However, in a compliance alert issued in July 2008, the SEC recognized ways in which proxy advisory firms may have too much influence over institutional investors. In some instances, funds had not established controls to confirm that the proxy service providers’ recommendations were consistent with the funds’ policies and procedures. Other funds voted in a manner that was inconsistent with their proxy voting policies.
Concern about investors’ reliance on third-party recommendations has been a pivotal part of the say-on-pay debate and resulted in an alternative triennial say-on-pay proposal, which was submitted at 20 companies this year by the United Brotherhood of Carpenters. This calls for a vote on executive compensation every three years. Microsoft became the first company to adopt the policy recently.
Despite the triennial alternative, there is considerable momentum in Congress to pass a say-on-pay bill, which has already cleared the House of Representatives. The Shareholder Forum, an initiative spearheaded by investment banker Gary Lutin that has been looking into the issue of say on pay for several years, is entering what it calls the reality phase of its discussions. Since the bill passed the House, many forum participants feel mandatory say on pay is inevitable and have turned their attention to how it can be best implemented. A meeting hosted by TIAA-Cref and the New York Chapter of the National Association of Corporate Directors will be held on Oct. 21 to discuss this topic, including ways investors can effectively vote on pay without relying solely on the advice of third parties.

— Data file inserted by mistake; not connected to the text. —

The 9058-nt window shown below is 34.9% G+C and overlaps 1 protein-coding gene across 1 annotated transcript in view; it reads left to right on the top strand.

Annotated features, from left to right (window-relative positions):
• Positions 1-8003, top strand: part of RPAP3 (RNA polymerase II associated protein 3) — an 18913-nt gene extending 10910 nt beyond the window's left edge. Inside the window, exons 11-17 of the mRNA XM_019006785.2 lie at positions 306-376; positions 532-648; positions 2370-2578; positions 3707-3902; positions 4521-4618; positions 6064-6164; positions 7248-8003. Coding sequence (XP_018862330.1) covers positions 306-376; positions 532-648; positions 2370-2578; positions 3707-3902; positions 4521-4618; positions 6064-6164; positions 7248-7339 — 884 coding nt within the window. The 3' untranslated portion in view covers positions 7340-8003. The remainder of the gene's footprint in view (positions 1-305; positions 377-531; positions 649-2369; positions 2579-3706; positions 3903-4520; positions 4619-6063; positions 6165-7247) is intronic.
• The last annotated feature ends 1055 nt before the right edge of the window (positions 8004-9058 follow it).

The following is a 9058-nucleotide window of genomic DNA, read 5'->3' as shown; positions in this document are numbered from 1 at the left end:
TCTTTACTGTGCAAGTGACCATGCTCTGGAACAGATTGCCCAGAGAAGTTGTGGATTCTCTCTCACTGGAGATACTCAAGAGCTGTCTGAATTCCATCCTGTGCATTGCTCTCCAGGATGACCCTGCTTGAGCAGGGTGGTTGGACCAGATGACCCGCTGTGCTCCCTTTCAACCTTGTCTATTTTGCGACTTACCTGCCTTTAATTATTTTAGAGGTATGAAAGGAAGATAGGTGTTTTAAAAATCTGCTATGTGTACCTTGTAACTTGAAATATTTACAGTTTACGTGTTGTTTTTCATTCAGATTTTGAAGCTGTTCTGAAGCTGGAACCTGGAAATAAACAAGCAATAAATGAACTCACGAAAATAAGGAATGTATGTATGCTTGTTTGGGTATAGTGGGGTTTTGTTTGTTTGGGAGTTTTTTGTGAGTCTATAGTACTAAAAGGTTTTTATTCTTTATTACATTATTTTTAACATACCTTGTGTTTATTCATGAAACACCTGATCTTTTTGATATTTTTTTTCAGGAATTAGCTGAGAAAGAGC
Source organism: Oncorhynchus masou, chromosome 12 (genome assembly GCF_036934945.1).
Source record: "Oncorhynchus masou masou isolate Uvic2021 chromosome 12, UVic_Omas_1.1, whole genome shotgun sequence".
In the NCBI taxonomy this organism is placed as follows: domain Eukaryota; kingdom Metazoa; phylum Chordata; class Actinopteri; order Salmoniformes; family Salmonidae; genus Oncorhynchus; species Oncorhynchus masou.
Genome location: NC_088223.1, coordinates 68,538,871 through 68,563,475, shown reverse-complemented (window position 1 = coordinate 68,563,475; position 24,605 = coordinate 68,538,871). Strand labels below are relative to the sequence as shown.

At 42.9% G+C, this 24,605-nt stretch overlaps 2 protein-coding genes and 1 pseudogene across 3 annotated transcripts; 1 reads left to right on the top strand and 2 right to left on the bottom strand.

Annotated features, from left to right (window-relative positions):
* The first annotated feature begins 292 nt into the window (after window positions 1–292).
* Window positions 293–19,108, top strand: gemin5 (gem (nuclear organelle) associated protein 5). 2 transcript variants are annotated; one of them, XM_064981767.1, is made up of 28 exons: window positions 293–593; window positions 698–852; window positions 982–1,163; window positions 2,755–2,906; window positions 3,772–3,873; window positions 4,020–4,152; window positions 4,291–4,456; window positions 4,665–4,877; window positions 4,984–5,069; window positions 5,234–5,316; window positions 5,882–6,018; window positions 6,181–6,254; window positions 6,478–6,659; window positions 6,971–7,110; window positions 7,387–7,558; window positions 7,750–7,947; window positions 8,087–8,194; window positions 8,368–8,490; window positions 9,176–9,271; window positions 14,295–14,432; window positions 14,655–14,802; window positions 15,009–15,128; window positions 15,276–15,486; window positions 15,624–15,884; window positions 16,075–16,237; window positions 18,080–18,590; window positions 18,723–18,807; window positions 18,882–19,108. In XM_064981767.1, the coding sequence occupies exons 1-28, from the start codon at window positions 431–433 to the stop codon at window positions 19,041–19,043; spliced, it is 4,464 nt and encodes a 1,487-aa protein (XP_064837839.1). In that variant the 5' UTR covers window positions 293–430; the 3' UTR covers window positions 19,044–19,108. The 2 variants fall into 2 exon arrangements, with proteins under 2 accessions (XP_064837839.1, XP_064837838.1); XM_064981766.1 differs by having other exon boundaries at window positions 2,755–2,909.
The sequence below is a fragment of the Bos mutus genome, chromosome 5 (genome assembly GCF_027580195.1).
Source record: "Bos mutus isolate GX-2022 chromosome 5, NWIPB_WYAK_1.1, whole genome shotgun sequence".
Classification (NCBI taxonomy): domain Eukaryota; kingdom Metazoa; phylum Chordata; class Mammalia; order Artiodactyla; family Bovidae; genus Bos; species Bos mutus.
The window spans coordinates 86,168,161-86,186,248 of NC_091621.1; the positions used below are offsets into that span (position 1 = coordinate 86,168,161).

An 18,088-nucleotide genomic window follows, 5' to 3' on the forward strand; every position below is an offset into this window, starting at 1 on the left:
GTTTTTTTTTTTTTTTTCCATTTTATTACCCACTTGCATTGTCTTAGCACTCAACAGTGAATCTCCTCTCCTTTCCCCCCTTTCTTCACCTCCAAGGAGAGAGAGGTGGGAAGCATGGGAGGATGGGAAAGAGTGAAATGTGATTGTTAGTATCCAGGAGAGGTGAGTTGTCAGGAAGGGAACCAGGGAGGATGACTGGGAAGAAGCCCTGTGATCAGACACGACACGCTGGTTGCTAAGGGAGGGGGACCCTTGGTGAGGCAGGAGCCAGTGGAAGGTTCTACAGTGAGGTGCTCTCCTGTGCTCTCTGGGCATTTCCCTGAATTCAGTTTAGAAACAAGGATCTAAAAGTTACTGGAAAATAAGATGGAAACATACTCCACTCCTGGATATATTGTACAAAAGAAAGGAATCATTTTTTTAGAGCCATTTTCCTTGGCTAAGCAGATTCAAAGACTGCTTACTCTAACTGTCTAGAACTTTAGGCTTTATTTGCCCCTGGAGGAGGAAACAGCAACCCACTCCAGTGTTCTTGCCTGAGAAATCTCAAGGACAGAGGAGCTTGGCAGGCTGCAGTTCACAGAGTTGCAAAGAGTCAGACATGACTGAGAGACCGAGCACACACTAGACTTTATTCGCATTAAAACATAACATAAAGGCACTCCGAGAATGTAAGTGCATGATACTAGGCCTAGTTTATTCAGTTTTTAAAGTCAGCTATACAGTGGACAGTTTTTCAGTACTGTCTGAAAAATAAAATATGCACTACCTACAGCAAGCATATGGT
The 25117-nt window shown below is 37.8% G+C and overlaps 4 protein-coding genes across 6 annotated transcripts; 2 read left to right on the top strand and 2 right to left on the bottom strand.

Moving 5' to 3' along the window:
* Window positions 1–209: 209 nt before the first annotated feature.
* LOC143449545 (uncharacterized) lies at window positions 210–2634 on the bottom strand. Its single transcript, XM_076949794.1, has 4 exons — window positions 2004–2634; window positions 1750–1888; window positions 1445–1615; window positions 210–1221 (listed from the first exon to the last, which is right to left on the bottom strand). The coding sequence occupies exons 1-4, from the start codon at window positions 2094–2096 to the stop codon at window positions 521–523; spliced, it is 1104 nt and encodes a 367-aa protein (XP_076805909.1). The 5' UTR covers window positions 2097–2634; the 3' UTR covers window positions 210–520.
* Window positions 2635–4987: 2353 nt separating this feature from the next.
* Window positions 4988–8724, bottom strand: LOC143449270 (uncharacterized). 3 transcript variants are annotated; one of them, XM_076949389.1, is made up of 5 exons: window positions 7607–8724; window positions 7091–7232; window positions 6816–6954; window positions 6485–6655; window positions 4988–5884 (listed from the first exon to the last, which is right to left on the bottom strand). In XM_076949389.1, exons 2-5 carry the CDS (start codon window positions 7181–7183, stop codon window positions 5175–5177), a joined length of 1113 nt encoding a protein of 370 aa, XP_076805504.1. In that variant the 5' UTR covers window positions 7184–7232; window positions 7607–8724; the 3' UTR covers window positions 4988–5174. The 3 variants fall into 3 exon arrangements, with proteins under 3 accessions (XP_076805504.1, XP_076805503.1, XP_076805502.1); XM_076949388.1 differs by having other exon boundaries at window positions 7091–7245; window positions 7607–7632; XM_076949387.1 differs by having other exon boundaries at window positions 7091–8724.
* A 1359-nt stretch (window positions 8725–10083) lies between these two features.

One possible solution is to create a neutral clearinghouse for compensation information for both issuers and corporations. Other ideas being considered include investor surveys (Northrop Grumman became the latest company to do this), and looking at how technology can effectively deliver information and exchange ideas.
“The clearinghouse idea is interesting and promising,” says Jeffrey Gordon, a law professor at Columbia University who has been active in the say-on-pay shareholder forum. One of the important areas to consider with a clearinghouse, he says, is how much effort companies and shareholders will put into compensation questions when and if say on pay is passed. Many people are hoping the policy will create meaningful dialogue between investors and issuers, as has happened in the U.K. But some experts say that’s unlikely because the shareholder base in the U.S. is so diverse and scattered and the precedent for dialogue between shareholders and management and boards is not as established as it is in parts of Europe.
There are actions boards can take now to reduce the influence of proxy advisory firms if they see it as a problem. Rachel Posner, the general counsel of proxy solicitor Georgeson, says companies should review their governance profiles (including their charter, bylaws and compensation plans) on an ongoing basis and especially before the proxy season heats up. RiskMetrics looks at those issues very carefully, so a board member should be well versed on what the company’s corporate governance policies are, she says.
Another important step is for a company to understand who its shareholders are. “To the extent it’s institutional, ask what policies they follow. Do they follow [RiskMetrics] blindly?” Posner says. While it can be difficult sometimes to find out which institutions outsource more of their voting duties to proxy advisory firms, with a little bit of research, it should be evident, she says.
Lastly, Posner recommends that boards get in touch with their shareholders to know what their concerns are.